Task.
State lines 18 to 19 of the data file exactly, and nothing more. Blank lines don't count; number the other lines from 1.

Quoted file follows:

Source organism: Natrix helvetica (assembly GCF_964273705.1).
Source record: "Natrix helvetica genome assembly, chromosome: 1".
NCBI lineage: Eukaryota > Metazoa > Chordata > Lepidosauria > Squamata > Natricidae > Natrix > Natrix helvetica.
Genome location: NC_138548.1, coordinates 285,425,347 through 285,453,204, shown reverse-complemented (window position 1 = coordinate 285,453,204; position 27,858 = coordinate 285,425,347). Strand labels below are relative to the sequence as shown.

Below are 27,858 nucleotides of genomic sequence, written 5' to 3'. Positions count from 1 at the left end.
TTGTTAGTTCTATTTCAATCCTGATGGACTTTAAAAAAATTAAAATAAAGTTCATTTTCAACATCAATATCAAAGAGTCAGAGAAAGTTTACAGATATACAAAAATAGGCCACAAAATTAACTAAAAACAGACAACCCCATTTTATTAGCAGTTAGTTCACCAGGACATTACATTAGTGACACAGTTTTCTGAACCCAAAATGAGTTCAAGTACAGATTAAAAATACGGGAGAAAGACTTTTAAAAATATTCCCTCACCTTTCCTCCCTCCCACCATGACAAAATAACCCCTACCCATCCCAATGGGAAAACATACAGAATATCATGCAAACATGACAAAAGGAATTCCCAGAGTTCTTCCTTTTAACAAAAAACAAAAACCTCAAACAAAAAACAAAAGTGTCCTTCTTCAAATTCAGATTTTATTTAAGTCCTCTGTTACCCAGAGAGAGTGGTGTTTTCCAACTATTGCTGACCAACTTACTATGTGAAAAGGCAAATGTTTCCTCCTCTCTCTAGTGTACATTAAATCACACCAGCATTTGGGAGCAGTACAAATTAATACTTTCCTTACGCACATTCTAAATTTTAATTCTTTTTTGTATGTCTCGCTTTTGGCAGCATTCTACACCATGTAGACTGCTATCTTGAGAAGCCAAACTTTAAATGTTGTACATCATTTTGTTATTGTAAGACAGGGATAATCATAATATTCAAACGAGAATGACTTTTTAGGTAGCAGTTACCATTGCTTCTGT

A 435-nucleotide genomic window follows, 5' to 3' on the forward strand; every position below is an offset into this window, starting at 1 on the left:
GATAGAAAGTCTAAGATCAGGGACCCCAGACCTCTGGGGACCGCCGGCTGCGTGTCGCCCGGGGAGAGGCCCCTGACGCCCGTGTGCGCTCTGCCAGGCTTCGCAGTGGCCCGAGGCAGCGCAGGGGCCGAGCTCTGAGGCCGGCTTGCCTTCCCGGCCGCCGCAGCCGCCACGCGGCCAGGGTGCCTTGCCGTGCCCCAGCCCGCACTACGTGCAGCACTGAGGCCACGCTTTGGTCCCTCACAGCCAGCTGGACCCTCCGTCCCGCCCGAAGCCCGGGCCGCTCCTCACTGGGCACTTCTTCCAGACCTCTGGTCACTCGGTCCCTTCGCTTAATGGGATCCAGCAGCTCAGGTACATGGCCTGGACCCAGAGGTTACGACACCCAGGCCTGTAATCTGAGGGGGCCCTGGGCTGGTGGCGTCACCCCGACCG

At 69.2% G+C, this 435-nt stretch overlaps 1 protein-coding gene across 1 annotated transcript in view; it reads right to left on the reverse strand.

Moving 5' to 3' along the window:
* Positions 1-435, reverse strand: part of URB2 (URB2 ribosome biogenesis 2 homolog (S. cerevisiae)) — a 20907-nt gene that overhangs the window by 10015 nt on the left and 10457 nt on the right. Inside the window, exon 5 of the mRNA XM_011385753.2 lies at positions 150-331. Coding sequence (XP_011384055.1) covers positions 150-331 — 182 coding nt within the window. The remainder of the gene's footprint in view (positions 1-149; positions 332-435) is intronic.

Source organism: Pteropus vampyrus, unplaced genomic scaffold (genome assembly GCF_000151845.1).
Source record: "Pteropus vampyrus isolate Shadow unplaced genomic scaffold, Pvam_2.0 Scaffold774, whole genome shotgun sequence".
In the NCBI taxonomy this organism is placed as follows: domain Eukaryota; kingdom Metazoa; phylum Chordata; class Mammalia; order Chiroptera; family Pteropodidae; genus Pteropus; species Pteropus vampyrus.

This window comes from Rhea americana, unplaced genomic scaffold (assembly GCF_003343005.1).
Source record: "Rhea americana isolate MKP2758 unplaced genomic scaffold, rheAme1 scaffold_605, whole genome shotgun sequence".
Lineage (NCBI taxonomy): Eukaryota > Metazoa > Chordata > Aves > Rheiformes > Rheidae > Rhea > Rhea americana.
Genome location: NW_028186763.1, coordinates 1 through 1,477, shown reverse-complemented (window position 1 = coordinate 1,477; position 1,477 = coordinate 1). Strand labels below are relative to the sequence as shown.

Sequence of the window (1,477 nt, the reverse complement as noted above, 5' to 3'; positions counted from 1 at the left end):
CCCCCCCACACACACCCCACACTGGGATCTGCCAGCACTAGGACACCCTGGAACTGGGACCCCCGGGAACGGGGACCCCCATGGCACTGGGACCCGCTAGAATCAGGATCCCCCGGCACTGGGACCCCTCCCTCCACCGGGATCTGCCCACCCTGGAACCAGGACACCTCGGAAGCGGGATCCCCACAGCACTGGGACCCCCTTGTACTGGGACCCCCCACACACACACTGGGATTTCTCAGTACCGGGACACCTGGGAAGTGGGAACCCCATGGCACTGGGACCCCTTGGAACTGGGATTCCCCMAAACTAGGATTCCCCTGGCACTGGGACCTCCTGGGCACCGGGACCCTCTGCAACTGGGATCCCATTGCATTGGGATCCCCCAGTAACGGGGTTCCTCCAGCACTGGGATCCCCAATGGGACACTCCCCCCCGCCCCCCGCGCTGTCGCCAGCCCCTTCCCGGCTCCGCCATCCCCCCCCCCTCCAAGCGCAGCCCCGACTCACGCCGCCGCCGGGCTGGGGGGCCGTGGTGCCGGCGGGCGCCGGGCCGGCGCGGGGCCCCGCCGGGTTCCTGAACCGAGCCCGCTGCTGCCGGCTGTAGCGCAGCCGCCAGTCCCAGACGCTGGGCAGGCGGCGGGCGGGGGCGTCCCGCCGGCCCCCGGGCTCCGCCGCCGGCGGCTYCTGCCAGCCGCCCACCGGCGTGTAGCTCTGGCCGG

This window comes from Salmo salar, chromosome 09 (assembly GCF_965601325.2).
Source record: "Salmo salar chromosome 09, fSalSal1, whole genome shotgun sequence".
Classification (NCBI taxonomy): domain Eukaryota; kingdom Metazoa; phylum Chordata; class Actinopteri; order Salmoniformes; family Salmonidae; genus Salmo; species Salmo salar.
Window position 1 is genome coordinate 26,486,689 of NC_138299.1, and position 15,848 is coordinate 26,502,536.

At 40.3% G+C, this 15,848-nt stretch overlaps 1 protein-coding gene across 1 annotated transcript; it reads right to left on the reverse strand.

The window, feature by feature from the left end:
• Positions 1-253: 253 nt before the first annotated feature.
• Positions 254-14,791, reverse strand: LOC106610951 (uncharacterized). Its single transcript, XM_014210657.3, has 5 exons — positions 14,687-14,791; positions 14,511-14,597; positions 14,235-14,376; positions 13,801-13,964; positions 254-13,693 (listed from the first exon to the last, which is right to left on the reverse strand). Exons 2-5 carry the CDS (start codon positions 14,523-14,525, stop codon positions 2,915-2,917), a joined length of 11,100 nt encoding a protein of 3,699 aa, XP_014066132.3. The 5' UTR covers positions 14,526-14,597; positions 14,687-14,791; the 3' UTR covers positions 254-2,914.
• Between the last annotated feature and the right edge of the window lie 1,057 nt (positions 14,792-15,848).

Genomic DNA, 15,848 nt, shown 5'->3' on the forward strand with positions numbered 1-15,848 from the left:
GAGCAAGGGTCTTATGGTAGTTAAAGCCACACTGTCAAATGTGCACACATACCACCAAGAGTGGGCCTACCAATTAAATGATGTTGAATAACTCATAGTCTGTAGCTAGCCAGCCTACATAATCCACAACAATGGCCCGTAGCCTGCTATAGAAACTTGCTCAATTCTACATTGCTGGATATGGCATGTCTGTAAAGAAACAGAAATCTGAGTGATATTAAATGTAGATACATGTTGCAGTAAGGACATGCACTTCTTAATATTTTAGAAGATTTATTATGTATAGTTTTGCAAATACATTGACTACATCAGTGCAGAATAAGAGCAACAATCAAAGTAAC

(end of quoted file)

Genome location: NW_028186763.1, coordinates 1 through 1,477, shown reverse-complemented (window position 1 = coordinate 1,477; position 1,477 = coordinate 1). Strand labels below are relative to the sequence as shown.

Sequence of the window (1,477 nt, the reverse complement as noted above, 5' to 3'; positions counted from 1 at the left end):